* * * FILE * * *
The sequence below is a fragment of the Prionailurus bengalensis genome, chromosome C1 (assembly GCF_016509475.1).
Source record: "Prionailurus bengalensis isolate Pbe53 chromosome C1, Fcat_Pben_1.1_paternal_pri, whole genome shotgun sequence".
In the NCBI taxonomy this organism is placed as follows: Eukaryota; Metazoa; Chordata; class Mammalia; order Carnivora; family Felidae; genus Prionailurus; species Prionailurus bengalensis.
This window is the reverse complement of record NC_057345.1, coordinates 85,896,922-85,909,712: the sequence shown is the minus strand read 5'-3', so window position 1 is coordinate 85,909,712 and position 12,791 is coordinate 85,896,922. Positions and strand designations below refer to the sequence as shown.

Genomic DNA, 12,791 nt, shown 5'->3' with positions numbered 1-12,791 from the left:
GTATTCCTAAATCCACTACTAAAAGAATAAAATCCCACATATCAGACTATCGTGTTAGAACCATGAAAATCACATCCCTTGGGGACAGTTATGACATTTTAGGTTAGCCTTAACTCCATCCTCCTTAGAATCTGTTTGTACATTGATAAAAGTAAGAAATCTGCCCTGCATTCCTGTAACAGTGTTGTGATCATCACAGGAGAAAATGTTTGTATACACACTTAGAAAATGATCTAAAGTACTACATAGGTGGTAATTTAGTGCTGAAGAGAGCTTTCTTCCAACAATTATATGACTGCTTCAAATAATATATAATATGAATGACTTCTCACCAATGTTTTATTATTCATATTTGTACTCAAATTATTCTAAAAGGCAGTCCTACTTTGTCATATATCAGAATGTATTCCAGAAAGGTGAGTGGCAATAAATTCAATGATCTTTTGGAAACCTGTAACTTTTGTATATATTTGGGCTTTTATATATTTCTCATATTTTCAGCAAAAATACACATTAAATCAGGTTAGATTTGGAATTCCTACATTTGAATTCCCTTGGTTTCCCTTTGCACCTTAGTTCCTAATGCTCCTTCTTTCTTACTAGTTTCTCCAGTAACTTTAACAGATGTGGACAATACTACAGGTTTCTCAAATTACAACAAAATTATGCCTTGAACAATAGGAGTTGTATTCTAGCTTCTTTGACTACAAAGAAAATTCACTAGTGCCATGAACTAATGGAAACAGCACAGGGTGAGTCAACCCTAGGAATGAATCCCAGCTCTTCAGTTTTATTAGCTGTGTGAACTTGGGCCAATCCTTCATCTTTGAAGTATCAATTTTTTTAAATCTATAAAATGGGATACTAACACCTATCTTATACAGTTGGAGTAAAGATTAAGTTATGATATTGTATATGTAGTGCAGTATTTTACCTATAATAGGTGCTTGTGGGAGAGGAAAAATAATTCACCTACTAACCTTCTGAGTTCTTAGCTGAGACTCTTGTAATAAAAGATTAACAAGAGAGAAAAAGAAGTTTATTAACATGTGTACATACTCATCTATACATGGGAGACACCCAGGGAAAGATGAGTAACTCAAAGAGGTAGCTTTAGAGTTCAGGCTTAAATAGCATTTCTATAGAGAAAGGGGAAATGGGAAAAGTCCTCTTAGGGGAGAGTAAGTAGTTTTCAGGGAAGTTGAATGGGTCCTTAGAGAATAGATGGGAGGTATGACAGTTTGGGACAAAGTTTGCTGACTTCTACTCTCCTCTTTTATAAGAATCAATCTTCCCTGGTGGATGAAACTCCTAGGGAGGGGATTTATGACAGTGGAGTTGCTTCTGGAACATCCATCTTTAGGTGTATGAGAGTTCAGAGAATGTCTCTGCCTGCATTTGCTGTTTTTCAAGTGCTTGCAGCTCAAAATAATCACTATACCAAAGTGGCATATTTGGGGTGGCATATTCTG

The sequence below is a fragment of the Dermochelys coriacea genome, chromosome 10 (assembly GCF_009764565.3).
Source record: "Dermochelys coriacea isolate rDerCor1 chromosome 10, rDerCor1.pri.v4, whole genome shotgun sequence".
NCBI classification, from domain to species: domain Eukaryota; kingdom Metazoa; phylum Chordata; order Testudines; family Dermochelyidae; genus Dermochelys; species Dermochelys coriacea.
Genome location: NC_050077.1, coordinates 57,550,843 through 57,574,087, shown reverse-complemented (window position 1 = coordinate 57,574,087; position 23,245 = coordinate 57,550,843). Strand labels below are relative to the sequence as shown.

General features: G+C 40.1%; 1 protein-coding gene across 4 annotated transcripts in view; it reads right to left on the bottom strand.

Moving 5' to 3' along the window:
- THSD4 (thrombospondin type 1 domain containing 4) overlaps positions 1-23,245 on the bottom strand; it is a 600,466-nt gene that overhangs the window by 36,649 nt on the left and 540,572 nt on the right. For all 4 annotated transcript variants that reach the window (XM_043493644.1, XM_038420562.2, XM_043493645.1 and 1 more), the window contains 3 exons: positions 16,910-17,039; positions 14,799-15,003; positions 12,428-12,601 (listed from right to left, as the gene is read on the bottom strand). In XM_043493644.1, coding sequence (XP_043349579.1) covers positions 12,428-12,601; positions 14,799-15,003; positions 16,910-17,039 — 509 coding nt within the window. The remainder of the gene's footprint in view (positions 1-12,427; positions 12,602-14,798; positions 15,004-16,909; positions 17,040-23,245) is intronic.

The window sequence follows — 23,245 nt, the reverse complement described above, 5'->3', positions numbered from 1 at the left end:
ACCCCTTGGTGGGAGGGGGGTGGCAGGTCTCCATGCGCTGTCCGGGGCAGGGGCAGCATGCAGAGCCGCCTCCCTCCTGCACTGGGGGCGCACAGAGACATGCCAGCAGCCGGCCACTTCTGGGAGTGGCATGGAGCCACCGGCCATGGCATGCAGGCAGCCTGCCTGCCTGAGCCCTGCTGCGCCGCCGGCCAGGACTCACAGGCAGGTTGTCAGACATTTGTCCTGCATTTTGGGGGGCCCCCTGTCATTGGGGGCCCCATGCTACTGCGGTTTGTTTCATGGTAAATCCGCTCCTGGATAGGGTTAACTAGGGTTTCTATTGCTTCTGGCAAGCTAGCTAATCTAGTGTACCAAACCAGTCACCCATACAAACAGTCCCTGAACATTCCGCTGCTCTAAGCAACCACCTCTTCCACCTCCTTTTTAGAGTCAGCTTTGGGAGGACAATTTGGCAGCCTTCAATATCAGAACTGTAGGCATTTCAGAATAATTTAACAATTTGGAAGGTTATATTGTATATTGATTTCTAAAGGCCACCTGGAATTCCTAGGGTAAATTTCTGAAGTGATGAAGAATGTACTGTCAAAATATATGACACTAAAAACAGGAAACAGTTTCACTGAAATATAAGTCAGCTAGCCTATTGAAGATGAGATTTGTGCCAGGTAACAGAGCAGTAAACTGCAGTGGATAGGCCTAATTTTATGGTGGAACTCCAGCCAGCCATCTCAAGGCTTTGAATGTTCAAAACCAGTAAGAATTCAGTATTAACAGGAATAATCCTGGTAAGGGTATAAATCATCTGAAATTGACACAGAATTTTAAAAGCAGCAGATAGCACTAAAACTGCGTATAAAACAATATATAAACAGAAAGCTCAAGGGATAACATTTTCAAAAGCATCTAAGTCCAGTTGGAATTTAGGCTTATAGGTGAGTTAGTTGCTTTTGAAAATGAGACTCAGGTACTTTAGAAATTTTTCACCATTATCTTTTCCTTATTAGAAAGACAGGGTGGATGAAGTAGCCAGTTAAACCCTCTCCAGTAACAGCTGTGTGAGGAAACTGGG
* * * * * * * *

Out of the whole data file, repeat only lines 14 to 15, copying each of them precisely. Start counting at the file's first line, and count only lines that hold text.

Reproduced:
The window sequence follows — 23,245 nt, the reverse complement described above, 5'->3', positions numbered from 1 at the left end:
ACCCCTTGGTGGGAGGGGGGTGGCAGGTCTCCATGCGCTGTCCGGGGCAGGGGCAGCATGCAGAGCCGCCTCCCTCCTGCACTGGGGGCGCACAGAGACATGCCAGCAGCCGGCCACTTCTGGGAGTGGCATGGAGCCACCGGCCATGGCATGCAGGCAGCCTGCCTGCCTGAGCCCTGCTGCGCCGCCGGCCAGGACTCACAGGCAGGTTGTCAGACATTTGTCCTGCATTTTGGGGGGCCCCCTGTCATTGGGGGCCCCATGCTACTGCGGTTTGTTTCATGGTAAATCCGCTCCTGGATAGGGTTAACTAGGGTTTCTATTGCTTCTGGCAAGCTAGCTAATCTAGTGTACCAAACCAGTCACCCATACAAACAGTCCCTGAACATTCCGCTGCTCTAAGCAACCACCTCTTCCACCTCCTTTTTAGAGTCAGCTTTGGGAGGACAATTTGGCAGCCTTCAATATCAGAACTGTAGGCATTTCAGAATAATTTAACAATTTGGAAGGTTATATTGTATATTGATTTCTAAAGGCCACCTGGAATTCCTAGGGTAAATTTCTGAAGTGATGAAGAATGTACTGTCAAAATATATGACACTAAAAACAGGAAACAGTTTCACTGAAATATAAGTCAGCTAGCCTATTGAAGATGAGATTTGTGCCAGGTAACAGAGCAGTAAACTGCAGTGGATAGGCCTAATTTTATGGTGGAACTCCAGCCAGCCATCTCAAGGCTTTGAATGTTCAAAACCAGTAAGAATTCAGTATTAACAGGAATAATCCTGGTAAGGGTATAAATCATCTGAAATTGACACAGAATTTTAAAAGCAGCAGATAGCACTAAAACTGCGTATAAAACAATATATAAACAGAAAGCTCAAGGGATAACATTTTCAAAAGCATCTAAGTCCAGTTGGAATTTAGGCTTATAGGTGAGTTAGTTGCTTTTGAAAATGAGACTCAGGTACTTTAGAAATTTTTCACCATTATCTTTTCCTTATTAGAAAGACAGGGTGGATGAAGTAGCCAGTTAAACCCTCTCCAGTAACAGCTGTGTGAGGAAACTGGG